Success, at this point, looks like… well, not stopping global warming—it’s far too late for that—but rather curbing it short of civilizational destruction. This may or may not be possible—but if we are to have a chance at all, it will require unflagging leadership on at least three fronts.

First, we really could move to run the world on renewables in a matter of decades; indeed, academic studies show that the existing technology could get us 80 percent of the way there at affordable prices by 2030. Engineers and manufacturers in California, Germany, and China have done the planet a great service by decreasing the price of solar panels and wind turbines at a prodigious pace; now they’re becoming the cheapest way to produce power on most of the planet. And that electricity could be used to run our transportation systems too, since the electric drivetrain seems finally to have come of age.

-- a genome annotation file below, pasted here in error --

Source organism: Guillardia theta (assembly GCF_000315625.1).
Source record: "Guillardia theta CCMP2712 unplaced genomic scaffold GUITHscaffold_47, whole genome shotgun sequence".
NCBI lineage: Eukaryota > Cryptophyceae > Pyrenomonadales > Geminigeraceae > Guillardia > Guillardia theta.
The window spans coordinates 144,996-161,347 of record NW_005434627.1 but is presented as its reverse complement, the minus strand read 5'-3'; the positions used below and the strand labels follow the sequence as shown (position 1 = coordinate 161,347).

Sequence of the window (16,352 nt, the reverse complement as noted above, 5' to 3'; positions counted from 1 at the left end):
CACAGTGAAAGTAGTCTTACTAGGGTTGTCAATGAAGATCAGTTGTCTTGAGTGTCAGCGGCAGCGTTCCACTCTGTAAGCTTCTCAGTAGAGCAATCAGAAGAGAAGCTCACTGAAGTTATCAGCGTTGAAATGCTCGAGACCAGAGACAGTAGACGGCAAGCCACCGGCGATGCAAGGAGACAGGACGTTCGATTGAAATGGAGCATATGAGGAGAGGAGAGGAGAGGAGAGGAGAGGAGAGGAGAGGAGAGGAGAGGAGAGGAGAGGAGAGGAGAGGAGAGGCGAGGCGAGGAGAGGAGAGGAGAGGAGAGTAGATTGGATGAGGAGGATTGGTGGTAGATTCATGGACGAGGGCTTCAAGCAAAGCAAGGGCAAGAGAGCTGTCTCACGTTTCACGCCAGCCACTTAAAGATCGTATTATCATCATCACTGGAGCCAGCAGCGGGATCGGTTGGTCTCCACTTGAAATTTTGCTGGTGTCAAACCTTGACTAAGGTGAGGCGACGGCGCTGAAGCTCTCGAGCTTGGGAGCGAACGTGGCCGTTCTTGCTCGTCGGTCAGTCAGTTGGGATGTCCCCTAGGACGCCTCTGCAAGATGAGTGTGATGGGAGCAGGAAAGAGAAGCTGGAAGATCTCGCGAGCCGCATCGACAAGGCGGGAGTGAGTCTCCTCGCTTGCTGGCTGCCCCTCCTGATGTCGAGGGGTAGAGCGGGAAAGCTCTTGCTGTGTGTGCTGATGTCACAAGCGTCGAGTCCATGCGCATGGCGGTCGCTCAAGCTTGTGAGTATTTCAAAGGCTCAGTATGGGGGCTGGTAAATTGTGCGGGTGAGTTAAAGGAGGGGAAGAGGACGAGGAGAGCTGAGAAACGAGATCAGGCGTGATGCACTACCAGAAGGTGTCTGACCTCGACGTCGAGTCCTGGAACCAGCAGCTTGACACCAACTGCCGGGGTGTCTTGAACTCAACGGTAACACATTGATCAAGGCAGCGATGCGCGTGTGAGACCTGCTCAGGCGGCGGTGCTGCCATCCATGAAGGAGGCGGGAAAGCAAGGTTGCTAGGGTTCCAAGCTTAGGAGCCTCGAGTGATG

But a natural progression won’t happen fast enough; hence the need for government policy aimed at setting targets and then meeting them, with a mix of subsidies, a price on carbon, government procurement, and all of the other tools at a government’s disposal. Germany has shown part of the path forward, and China and California, too—all are making change at rates that matter, and all are showing the results, in terms of both jobs and savings for consumers. California’s recent declaration that all new homes built in the state must come with solar panels is a perfect piece of practical symbolism: It will save the average homebuyer $40 a month, because sunlight doesn’t actually cost anything.